Of the many Bigfoot sightings compiled on the Internet, the number in Washington is striking. If you look into what kind of territory the reports suggest the creature prefers, maybe that’s no surprise.
Bigfoot, or Sasquatch, seems to appear where wilderness and civilization meet, usually areas with plenty of water and heavy woods. Another thing many sighting sites have in common: brushy, sloping foothills where huckleberries flourish. Who can blame Sasquatch for loving huckleberries?
Interest in Bigfoot is as high as ever. An enterprise called the Sasquatch Genome Project recently made a splash by claiming it had DNA analysis proving Bigfoot’s existence. The Animal Planet show “Finding Bigfoot” has its season premiere in November.
Washington Bigfoot tales go back decades, maybe even centuries: furry bipedal figures striding across roads or meadows, unexplained vaguely human- or ape-like screams echoing through forests, giant footprints left in mud or snow.
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For a number of people here, the search is more of a lifelong hobby than a passing fancy. A handful of groups based here go on regular expeditions looking for evidence.
Decades after a sighting in his youth, retired military man Kevin Jones joined up with the Bigfoot Field Researchers Organization, or BFRO. The avid outdoorsman has since led BFRO camping trips with the “squatch-curious,” hoping to “let them enjoy what I’ve enjoyed.”
He says the rules for seeing Sasquatch are the same as for finding any wildlife: Be patient and keep your eyes on the forest, especially at night.
If nothing else, searching for Sasquatch is an excuse to spend time outdoors — spots big on sightings also tend to be great for recreation. I’m with comedian-turned-director Bobcat Goldthwait, who’s touring the festival circuit with “Willow Creek,” a Bigfoot-themed horror film: “If you go looking for Bigfoot and you don’t find him, the byproduct is you went camping.”
Just in time for Halloween, when things go bump in the night, here are some of Washington’s most prominent Sasquatch sites, along with some nice hikes to take while you’re looking.
1. Mount St. Helens
Sample sightings: The whole St. Helens area is rife with reported sightings, from footprints near Morton and Mossyrock to strange footsteps and loud howls on the mountain’s south flank. One of the most famous — and violent — Bigfoot sightings ever occurred in Ape Canyon, on the mountain’s southeast slope, in 1924. Prospector Fred Beck and four other men claimed “hairy apes” or “abominable snowmen” attacked their cabin in the night, jumping on the roof and pounding on the walls.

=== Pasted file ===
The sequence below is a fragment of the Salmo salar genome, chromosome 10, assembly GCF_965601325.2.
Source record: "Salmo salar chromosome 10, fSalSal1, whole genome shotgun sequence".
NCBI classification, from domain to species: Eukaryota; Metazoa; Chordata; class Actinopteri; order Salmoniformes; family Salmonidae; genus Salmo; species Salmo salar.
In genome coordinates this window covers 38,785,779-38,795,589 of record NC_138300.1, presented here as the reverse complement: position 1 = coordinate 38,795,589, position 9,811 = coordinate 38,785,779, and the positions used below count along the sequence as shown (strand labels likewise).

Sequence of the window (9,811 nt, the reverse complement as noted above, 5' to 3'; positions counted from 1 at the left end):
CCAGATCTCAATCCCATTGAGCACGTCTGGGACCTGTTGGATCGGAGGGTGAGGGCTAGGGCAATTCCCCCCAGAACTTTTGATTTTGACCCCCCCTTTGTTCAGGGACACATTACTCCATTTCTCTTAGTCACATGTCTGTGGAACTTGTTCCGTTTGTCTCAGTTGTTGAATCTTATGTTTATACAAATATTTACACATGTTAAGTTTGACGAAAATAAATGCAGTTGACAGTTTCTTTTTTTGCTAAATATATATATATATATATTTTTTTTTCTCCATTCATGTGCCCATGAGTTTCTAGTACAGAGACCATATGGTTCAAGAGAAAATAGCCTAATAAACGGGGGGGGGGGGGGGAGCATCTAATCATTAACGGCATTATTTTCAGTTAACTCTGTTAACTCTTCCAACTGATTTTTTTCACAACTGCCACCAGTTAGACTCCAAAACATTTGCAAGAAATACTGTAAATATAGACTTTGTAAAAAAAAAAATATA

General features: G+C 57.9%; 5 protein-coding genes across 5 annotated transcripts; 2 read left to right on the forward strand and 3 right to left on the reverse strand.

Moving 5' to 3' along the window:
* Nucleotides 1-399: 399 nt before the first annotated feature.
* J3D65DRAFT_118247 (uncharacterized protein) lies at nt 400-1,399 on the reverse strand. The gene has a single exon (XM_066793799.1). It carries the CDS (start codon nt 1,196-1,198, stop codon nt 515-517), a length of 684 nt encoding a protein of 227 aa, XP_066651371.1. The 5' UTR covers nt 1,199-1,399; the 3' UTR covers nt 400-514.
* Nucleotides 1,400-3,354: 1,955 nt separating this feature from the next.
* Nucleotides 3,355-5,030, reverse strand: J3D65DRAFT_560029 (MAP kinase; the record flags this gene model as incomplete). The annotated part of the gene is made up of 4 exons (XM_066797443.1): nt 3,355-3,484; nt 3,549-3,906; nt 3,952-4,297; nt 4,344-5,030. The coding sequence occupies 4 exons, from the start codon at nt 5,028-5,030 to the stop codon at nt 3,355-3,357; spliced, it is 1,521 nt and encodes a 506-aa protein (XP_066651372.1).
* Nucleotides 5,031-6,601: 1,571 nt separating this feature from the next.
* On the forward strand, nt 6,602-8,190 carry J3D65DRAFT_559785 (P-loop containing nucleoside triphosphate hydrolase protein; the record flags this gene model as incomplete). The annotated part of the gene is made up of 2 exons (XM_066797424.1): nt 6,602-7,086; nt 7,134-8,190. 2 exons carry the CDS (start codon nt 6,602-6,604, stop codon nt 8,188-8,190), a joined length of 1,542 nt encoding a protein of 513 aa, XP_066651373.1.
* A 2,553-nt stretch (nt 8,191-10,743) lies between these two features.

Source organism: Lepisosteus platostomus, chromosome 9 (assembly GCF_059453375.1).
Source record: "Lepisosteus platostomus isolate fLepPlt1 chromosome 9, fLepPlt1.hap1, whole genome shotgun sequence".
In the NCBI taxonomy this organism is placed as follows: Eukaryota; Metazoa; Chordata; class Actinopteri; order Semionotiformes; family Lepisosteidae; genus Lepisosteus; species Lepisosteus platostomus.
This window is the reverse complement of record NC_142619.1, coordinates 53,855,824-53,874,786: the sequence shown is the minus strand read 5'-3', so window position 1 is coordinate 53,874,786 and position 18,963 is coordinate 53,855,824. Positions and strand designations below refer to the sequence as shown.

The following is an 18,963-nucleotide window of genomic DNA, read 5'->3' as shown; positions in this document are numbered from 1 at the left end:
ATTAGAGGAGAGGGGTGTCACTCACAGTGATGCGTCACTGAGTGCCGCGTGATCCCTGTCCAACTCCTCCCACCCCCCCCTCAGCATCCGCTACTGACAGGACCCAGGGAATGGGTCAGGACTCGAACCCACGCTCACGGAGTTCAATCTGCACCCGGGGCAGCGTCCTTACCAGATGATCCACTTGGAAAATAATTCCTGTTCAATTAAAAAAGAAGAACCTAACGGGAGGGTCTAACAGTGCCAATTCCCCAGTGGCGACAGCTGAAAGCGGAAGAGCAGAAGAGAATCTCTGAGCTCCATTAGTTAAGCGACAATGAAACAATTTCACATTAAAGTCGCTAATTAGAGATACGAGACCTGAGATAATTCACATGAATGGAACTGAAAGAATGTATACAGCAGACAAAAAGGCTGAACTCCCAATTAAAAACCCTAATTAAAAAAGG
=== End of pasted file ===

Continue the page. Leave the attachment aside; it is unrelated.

“A most profound and frightening experience occurred when one of the creatures, being close to the cabin, reached an arm through the chinking space and seized one of our axes by the handle,” Beck later wrote in a short book, “I Fought The Apemen of Mount St. Helens, WA.”
While you’re looking: The Ape Canyon Trail is 11 miles long (round-trip) and popular with mountain bikers; nearby Lava Canyon is 5 miles round-trip. Even if you don’t see Sasquatch, the geology of these lahar-carved canyons is fascinating. If you want to really scare yourself, hike into Ape Caves to the west and imagine Bigfoot hiding out in one of the dark lava tubes. Details: wta.org/go-hiking/hikes/ape-canyon
2. Mount Rainier foothills
Sample sightings: The area between Puget Sound and Mount Rainier is one of the state’s most “squatchy.” For some reason, a slew of sightings have happened in the forests east of Fort Lewis, and recent footprint reports have come from the shores of Alder Lake and others.
While you’re looking: On a recent sunny weekend, I hiked the Glacier View trail just west of the national park. It’s one of a handful of trails that get close to that side of Mount Rainier. From atop a rocky knob above treeline, I got an in-your-face view of the snow-packed peak. The weather wasn’t conducive to sightings, but who needs Bigfoot when you have that big mountain? Details: wta.org/go-hiking/hikes/glacier-view-1
3. Along the coast
Sample sightings: One of the most startling reports on the BFRO website comes from Ocean Shores, where last winter a man reported a creature on his property described as “hairy and brown, with silver gray hair on its back. It reminded me of a giant pile of steel wool.” The man said the creature looked right at him, crawled on all fours and then, once it was in the forest, stood upright and walked away.
This is one of many sightings in the diverse landscape between the coast and the mountains all the way from Grays Harbor up and around the Olympic Peninsula.
While you’re looking: Aside from beachcombing and hiking, there’s a lot of non-Bigfoot wildlife to spot in the tidelands and hills surrounding the Olympic Mountains. Trails tend to be muddy at this time of year, so stick to flat lowland options like the 8-mile (round-trip) Spruce Railroad Trail on the shores of Lake Crescent — and keep your eyes peeled for giant tracks. Details: wta.org/go-hiking/hikes/spruce-railroad
4. Walla Walla / Blue Mountains
Sample sightings: Kevin Jones says he had his first sighting in “the Blues”: Looking through his hunting rifle scope, he saw an upright figure walking swiftly across a hillside. “I felt guilty pointing my rifle at it because it was so human,” he said. Campers, hunters and hikers on both sides of the Washington-Oregon border have reported seeing a biped wander across a slope or finding giant tracks in the snow.
While you’re looking: The Oregon Butte trail southeast of Dayton is 6 miles round-trip and takes you up to a fire lookout that also makes a great wildlife-watching spot. Details: wta.org/go-hiking/hikes/oregon-butte
Christy Karras is a Seattle-based freelance writer.